"Baby Driver" is perhaps best known for being the title of a bouncy, folksy Simon & Garfunkel song, and while the '50s-style tune bops along on the Baby Driver soundtrack (roaring engine sound effects and all) comparisons between the song and Edgar Wright's upcoming film of the same name hit the breaks — hard — right there. As it turns out, Baby Driver isn't exactly based on the jaunty song.
"I just really like that song. [The film is] not inspired in terms of the lyrics of that song don't really have anything to do with the movie, but that song and that album I used to love a lot as a kid," says director Edgar Wright, speaking to reporters on the film's Atlanta set back in April 2016. We're standing on a gravel lot as stunt cars (regular vehicles hoisted up on rigs) are being prepped for a scene in this imaginative and ambitious new film just a few feet away. At one point, Baby portrayer Ansel Elgort and Jon Hamm (who plays one of the heist-miesters in the film) nod at reporters as their car makes its way to its shooting location behind Wright.
The scene feels more like being backstage at some sort of monster truck rally than a film that would become the hit of South-by-Southwest in 2017, but in speaking to Wright and the cast, it becomes clear that this film is treading into new territory... well mostly, anyway. The idea for the film did come out the "Blue Song" video Wright directed for the band Mint Royale (below).
"Right," he says when asked if the film is based on the music video. "[Baby Driver has] developed since then. I started working on it after Hot Fuzz and then I finished writing it after Scott Pilgrim."
The film has been a long time coming for Wright and considering the premise — the idea that the titular Baby and his cohorts perform all this action in time with his own personal soundtrack — it makes sense that it would take a while to get the wheels in motion, especially since there's not really a word for what Wright is attempting with Baby Driver. And when it comes to the M-word, the director is protective — quick to draw a line in the sand between Broadway-style musicals and his musically-inclined project.
"It isn't [a musical] in the sense that it's not like Mama Mia, I don't know why that was the first thing that came to my mind, but there is a lot of music in it in terms of Ansel's character is playing music the entire time," he says. "It's not like a film where anybody sings out loud, but it's taking things that are in Scorsese or Tarantino or Soderbergh films and in those films you have the jukebox kind of soundtrack and the idea with this is that the lead character is actually playing those songs."
That practical element certainly helps to ground the premise a bit more, but it doesn't ease up on the challenge of creating these on-beat scenes. Luckily the film's star, Elgort, is musically-inclined being a DJ himself (he makes sure to tell us that he had a field day collaborating with co-stars Jamie Foxx and Flea in downtime during the film's production) and when he speaks about the way the music drives everything, it's clear he's taken like a fish to water on this project.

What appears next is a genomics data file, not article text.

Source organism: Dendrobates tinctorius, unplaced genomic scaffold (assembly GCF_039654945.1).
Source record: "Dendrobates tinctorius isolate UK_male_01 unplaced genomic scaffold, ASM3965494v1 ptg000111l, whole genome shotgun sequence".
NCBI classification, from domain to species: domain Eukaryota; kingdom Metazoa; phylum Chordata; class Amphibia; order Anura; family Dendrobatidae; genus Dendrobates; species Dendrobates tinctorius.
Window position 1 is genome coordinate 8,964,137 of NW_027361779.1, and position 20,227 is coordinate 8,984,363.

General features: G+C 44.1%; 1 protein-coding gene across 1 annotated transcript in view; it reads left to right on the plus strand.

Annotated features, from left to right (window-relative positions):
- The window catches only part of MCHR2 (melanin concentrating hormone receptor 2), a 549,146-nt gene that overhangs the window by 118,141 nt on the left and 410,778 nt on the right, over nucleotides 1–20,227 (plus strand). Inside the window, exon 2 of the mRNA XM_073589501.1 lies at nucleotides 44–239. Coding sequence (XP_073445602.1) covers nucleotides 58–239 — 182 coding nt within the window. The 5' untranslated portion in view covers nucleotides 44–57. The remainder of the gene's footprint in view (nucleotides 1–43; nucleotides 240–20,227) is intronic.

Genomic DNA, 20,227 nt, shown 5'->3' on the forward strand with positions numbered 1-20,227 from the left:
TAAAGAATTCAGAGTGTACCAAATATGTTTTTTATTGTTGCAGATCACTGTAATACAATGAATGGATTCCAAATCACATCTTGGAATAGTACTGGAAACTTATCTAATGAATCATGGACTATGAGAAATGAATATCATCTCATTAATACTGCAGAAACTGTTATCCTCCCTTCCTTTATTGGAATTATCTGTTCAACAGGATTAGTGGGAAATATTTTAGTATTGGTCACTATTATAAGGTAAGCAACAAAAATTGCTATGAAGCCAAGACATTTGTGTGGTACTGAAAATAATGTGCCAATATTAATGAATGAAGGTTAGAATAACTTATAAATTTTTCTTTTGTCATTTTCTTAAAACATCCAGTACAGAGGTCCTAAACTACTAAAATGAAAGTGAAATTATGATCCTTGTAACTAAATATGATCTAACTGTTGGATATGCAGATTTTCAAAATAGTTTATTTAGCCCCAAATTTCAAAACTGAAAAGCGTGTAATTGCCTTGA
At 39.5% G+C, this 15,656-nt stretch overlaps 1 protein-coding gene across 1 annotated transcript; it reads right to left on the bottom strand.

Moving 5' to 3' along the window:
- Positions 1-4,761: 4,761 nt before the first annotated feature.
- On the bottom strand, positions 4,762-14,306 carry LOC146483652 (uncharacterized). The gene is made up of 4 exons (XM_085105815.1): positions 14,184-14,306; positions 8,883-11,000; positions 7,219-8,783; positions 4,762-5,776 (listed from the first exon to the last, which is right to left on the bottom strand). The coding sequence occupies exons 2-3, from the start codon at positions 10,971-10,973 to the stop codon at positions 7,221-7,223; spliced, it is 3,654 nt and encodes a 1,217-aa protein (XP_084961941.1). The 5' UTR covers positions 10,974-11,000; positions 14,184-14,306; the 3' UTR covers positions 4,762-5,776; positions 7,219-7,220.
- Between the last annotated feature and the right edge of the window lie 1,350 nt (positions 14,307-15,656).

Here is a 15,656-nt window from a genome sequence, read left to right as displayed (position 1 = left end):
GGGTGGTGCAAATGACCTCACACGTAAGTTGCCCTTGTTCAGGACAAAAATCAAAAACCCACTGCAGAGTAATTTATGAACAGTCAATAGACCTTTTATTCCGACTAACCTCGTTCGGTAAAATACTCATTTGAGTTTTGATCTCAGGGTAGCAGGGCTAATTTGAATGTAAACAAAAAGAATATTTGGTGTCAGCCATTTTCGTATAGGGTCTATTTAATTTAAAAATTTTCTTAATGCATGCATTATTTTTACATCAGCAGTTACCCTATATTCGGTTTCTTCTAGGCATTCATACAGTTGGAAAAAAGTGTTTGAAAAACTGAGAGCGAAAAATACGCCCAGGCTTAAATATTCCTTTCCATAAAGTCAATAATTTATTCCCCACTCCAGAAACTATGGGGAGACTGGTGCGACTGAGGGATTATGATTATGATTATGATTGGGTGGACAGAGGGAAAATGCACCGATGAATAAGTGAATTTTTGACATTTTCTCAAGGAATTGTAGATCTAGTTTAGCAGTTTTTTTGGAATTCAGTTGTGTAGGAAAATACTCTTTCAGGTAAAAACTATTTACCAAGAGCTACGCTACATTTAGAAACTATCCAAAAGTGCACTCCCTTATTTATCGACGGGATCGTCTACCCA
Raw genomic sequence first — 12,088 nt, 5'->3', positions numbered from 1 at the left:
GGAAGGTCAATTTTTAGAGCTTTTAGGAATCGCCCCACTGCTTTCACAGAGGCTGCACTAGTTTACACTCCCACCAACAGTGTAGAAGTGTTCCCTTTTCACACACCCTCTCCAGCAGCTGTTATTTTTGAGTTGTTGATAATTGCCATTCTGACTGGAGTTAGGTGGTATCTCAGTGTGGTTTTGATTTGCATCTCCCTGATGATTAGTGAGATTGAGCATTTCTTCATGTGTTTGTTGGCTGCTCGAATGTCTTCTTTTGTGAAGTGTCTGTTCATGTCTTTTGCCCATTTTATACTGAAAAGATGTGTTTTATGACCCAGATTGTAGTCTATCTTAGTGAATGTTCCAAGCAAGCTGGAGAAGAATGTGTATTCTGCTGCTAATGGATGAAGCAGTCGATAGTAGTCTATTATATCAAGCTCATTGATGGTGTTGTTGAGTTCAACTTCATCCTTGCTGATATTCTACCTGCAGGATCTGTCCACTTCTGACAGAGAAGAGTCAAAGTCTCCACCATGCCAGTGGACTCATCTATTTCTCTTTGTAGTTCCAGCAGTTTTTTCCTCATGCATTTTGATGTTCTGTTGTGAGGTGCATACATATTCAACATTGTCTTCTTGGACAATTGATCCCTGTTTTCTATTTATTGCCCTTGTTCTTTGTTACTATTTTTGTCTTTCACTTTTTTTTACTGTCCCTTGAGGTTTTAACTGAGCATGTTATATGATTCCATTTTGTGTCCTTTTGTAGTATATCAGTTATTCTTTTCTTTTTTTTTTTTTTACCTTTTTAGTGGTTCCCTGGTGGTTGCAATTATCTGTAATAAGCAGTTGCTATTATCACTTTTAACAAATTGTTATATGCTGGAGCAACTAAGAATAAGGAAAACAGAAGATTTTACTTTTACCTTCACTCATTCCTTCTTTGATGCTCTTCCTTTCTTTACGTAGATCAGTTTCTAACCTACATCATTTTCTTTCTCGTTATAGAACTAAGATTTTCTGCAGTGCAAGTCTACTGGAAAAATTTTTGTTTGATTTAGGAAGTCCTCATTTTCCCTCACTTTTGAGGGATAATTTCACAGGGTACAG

"In the very beginning of the movie, Baby is dancing in the car to this song, sort of as the robbery’s going on, he’s trying to pretend it’s not there and he’s dancing in the car, and he does, he puts the windshield wipers on and magically they go with the beat and his head bobbing," he says. "There’s a lot of moments like that, it’s a great one."
Hamm, however, admits he's has a tough time nailing down Wright's vision. "I’ve had the hardest time in kind of coming up with the bullet point version of what this movie is other than 'quasi-musical,' he says, leaning forward in his folding chair hastily set-up between makeup trailers. "We have these choreographers on set all the time whenever we’re doing any kind of action sequence, and that’s been a really cool challenge to kind of — you know, there’s already a million things going around at any shoot day anyway, and then you add guns or you add explosions or you add car crashes or you add any action element to it, and it gets even weirder, and then you have to realize, 'Oh yeah, we’re supposed to be doing this kind of choreographed and in time,' that makes it even more difficult, but more exciting and I think more original."
When we speak to Foxx later that day, fresh off a scene in which his character carjacks a vehicle on an actual Atlanta highway on-ramp, he keeps his take simple, to the point: "It's dope. It's original."
Luckily, it seems that the handful of audiences who've managed to see the film so far are impressed. The film boasts a 100 percent score on Rotten Tomatoes (though it's subject to change once the review tally rises above 23) and those who've seen the film were singing its praises through this year's SXSW festival.
But if you asked Hamm, he probably wouldn't be surprised at the reaction. "In an increasingly kind of crowded environment for entertainment, that’s kind of an exciting thing that’s out there that doesn’t look like everything else," he says on set.
And while its title isn't original, all signs point to Wright's Baby Driver earning that distinction.